You’re an inspiration for so many people. Who are some of your own role models?

I’ve had so many. I always joke that Miss Piggy’s my favorite, but she really is. And that’s why I have her [tattooed] on my arm. Miss Piggy was like the first glamorous, plus-size girl that I saw, and she was chasing after a man with pearls and silk dresses. Nobody can be mad at that. I was really inspired by her … I think all of [my fashion icons] are fictional, like Ms. Frizzle from The Magic School Bus. I love the coordinating outfits and I feel like some of my fashion came from there. As for who I’m inspired by now, I love Rihanna. I love pretty much everything that she does. I also find inspiration from meeting my followers while traveling. So many people have interesting stories, and I always try and take something away from all of it. 

What’s the one fashion item that when you put it on, it gives you an instant confidence boost?

Because I feel like red lipstick—and I say this in my book—can change the world. Or at least change your mindset to hopefully change the world. 

Who are some of your favorite brands or designers right now?

Well, for plus-size there aren’t too many options as far as high-end, but I like City Chic. I like Eloquii. ASOS has a great range. As far as high-end, I feel like Gucci literally does no wrong. I love Alexander McQueen and Vivienne Westwood. So I tend to like the edgier brands and fun stuff. I also love all of Kate Spade’s wicker purses—they’re my favorite. I just like to have fun with fashion.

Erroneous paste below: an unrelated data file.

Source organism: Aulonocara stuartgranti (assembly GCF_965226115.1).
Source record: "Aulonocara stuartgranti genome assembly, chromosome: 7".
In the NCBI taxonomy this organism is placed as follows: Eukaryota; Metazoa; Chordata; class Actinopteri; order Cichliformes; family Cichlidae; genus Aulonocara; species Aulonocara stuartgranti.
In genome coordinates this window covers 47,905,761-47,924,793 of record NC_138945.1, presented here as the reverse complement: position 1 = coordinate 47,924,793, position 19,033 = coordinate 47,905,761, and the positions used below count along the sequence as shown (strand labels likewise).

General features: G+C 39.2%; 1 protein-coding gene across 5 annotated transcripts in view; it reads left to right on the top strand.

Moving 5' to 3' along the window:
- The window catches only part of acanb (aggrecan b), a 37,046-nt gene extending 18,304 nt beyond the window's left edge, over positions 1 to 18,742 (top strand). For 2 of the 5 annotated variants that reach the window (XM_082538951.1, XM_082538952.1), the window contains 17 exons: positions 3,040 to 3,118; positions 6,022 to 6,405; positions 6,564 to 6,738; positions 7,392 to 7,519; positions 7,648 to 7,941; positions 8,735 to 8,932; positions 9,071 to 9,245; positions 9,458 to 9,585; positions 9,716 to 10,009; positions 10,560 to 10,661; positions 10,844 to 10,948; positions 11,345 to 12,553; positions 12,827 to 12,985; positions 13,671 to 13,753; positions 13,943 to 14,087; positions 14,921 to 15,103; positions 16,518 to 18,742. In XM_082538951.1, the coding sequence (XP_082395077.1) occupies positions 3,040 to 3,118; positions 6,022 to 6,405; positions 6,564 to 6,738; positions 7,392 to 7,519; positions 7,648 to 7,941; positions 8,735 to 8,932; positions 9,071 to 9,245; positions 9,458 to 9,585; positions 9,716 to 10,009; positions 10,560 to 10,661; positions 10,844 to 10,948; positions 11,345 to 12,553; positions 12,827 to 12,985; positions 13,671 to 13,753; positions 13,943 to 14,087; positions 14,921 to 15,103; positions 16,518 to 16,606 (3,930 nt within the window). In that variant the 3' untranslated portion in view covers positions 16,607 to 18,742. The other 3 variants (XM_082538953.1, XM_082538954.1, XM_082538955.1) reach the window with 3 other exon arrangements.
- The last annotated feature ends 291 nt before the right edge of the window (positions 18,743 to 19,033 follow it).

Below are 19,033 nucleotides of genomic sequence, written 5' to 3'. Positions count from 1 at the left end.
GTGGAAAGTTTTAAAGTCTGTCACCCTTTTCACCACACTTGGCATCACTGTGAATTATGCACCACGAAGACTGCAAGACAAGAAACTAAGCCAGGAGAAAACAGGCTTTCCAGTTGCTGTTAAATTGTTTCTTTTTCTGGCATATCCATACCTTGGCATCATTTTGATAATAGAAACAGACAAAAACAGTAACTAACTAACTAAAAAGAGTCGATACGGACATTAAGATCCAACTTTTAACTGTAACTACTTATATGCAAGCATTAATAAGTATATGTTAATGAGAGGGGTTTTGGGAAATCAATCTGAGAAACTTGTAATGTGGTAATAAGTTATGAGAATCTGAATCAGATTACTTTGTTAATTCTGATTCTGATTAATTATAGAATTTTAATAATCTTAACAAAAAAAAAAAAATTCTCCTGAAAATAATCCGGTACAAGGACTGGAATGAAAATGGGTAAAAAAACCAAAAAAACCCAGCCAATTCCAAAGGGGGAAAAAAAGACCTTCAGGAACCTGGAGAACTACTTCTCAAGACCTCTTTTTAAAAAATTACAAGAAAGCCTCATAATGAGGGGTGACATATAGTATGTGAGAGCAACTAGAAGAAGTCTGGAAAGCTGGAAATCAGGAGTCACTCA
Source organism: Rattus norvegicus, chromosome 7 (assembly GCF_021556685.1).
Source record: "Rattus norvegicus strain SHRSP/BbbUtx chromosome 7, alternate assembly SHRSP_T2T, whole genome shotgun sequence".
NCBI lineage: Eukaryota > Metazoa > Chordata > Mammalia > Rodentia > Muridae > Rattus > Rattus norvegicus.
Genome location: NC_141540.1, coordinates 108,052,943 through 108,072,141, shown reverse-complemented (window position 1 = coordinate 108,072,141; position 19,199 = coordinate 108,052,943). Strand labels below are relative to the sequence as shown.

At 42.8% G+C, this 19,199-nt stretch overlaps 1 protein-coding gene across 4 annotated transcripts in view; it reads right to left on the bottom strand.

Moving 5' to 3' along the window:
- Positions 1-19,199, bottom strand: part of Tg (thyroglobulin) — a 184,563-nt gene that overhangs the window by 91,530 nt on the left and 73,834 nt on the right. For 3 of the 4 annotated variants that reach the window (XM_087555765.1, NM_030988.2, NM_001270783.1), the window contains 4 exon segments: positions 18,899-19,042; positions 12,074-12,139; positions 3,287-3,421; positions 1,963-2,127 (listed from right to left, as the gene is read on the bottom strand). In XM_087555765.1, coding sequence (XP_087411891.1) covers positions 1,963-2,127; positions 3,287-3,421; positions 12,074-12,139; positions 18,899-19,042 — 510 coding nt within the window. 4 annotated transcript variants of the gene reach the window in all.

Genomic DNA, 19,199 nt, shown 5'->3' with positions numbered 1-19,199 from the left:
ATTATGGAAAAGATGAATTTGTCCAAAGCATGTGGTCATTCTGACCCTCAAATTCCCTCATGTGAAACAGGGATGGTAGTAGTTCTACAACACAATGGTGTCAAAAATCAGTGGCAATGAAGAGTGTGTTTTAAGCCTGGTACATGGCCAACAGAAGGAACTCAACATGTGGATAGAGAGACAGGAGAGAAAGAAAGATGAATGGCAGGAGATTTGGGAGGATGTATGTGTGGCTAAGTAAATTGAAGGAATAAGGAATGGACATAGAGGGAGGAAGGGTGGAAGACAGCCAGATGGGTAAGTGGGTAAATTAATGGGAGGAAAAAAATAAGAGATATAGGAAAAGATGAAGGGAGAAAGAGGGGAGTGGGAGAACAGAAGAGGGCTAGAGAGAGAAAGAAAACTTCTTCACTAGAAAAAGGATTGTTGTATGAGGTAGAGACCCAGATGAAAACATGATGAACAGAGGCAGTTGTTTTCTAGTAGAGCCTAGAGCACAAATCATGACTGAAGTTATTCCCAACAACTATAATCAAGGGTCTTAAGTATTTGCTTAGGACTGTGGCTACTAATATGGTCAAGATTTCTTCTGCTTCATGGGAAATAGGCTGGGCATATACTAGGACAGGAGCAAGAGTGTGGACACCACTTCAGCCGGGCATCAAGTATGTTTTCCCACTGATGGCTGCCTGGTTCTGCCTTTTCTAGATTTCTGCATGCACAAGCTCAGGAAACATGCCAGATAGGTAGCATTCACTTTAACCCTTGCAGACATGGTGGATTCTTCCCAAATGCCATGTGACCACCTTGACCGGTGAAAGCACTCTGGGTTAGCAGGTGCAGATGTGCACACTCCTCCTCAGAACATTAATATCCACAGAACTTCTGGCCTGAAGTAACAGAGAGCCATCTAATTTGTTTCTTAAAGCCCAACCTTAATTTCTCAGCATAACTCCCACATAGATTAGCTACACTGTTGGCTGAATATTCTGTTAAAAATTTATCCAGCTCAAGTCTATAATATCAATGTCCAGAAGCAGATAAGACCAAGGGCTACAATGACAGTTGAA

You recently hung out with Chrissy Teigen at Beautycon. What was that like? 

It was actually a really funny story. So Chrissy Teigen followed me—I don’t know if you guys remember, but right after she had Luna, a lot of people came for her because she was breastfeeding and you could see stretch marks and stuff like that. She fired back at them and was pissed off, like, obviously. I was about to have Bowie, my second child, and being a second-time mom, I knew what it was like. So I retweeted it in defense of her. Then I got a notification that she started following me. I tried to stay calm, because we all know that Chrissy Teigen’s amazing. I never met her—we’ve interacted on Twitter before—and we were at Beautycon backstage. I was about to go on the panel with Kelly Rowland and Simone Biles and Skai Jackson. She was on stage doing a panel, and I felt a hand on my back. I look, and John Legend’s walking by. So I was like, “Okay, stay chill. You can do it.” I see Chrissy exit the stage. I’m looking at my husband and I was like, “Be calm.” And then I hear someone scream and say, “You!” I turned around, and it’s Chrissy Teigen. She ran to me and she gave me a huge hug. I almost died. We both had flare sleeves, so that’s why the photo happened. I was like, “Okay, well first of all, so happy we’re meeting. We both have the same sleeves.” So we did a bunch of silly photos and chatted a bit … It was a moment.

This interview has been edited and condensed.